Baseball - 2003
In 1955, Fairfax High School's Bruce Gardner fashioned an 8-1 won-loss record and was named to the Western Baseball League All Star Team and L.A. All-City second team.
Gardner was voted the Western League's "Player of the Year" in 1956 (6-1) and selected to the All-City first team. He was also elected Fairfax's student body president.
At the University of Southern California, Bruce enjoyed a 40-5 won-loss/2.72 ERA USC pitching career from 1958-1960 under storied coach Rod Dedeaux. His 40 career victories still stand as a USC record, while his 367.1 innings pitched rank third all-time, and 281 USC career strikeouts rank fifth all-time. Bruce's 18 college victories and 182.2 innings pitched in 1960 are still Trojan single season marks.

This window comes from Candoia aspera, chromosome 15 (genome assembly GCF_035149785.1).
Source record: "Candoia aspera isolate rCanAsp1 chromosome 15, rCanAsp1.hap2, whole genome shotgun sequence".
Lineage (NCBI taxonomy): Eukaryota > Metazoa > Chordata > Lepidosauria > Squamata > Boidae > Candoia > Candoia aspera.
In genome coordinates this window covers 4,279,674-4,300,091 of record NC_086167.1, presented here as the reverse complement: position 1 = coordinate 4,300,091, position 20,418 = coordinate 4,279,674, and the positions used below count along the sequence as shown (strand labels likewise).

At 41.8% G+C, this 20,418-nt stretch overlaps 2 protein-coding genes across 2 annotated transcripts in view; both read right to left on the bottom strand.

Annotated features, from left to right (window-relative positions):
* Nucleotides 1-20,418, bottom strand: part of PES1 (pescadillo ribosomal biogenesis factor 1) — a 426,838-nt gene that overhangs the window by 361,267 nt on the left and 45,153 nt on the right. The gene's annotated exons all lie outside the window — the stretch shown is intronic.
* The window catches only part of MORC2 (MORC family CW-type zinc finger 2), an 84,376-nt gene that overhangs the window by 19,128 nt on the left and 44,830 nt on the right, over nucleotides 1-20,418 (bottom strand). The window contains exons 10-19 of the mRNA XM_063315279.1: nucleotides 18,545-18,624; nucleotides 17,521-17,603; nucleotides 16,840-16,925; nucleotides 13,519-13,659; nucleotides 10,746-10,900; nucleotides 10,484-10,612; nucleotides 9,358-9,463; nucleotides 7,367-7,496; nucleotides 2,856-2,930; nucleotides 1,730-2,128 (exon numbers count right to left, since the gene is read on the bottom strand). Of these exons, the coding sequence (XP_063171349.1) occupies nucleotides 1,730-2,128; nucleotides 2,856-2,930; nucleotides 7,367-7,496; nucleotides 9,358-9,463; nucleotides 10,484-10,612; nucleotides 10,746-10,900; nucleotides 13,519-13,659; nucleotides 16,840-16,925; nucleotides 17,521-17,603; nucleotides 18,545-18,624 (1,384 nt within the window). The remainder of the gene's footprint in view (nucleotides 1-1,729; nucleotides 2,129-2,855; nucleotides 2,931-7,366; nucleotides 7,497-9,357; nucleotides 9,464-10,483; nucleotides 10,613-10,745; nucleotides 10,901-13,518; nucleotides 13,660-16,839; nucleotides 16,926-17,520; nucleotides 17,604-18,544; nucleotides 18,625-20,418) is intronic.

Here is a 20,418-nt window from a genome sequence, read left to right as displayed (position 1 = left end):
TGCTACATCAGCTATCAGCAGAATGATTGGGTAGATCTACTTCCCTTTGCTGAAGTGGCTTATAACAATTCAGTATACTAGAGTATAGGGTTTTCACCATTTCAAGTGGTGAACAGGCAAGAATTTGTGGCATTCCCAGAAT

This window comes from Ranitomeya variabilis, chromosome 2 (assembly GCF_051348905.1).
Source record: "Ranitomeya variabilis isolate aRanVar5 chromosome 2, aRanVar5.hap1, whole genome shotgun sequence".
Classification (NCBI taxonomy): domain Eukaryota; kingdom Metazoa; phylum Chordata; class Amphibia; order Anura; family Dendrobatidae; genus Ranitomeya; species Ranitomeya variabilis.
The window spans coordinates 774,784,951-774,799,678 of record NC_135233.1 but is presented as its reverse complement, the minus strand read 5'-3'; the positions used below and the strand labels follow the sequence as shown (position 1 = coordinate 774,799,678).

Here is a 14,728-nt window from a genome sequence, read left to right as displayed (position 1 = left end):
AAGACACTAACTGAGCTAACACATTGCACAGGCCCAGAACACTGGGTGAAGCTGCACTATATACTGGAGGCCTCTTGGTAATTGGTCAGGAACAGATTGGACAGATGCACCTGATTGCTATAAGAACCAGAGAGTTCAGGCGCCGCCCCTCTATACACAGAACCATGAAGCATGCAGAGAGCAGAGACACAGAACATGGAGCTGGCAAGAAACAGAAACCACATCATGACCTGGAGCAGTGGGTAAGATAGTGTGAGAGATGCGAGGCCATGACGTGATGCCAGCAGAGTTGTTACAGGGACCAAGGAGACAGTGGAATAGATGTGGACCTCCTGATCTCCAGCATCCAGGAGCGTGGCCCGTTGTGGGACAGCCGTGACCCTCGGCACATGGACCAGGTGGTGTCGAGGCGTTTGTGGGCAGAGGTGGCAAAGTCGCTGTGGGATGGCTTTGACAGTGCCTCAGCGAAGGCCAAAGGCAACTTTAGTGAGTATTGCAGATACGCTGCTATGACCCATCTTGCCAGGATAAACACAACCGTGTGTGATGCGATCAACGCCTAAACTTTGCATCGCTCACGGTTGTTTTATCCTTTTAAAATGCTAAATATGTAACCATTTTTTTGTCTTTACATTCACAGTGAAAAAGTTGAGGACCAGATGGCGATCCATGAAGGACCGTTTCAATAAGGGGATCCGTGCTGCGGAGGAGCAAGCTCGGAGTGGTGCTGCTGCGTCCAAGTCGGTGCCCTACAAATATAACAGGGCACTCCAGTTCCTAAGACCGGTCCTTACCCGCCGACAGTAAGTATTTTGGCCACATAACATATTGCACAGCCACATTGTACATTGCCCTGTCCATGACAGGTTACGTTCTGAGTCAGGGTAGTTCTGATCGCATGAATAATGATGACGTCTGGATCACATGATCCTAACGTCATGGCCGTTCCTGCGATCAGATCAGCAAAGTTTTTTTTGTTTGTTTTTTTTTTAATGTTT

In 1958, Gardner pitched USC to the NCAA U.S. College Baseball championship. He was named to the All-NCAA Tournament Team and NCAA District Eight All Star Team, and received All-America honors. He was also an All-CIBA Team selection. One year later, Gardner was picked for the NCAA All District Team.
Bruce pitched the Trojans to the 1960 CIBA championship, and was an All-Pacific Coast Conference selection from 1958 to 1960.
Following USC graduation, Bruce spent six months in the U.S. Army, where he injured his pitching arm when he fell from a truck. Nonetheless, he embarked on a minor league career, with stops at Edmonton, Regina, Hobbs, Reno, Montreal, Great Falls, Spokane and Salem. But the arm injury eventually ended his playing career.
Bruce spent time as a real estate agent and securities broker before becoming a physical education teach and junior varsity baseball coach at L.A.'s Dorsey High School, moonlighting as a nightclub singer and pianist.
So talented and apparently equally troubled he took his own life on a June day in 1971. His life story is told in "An American Tragedy", by Ira Berkow and Murray Olderman.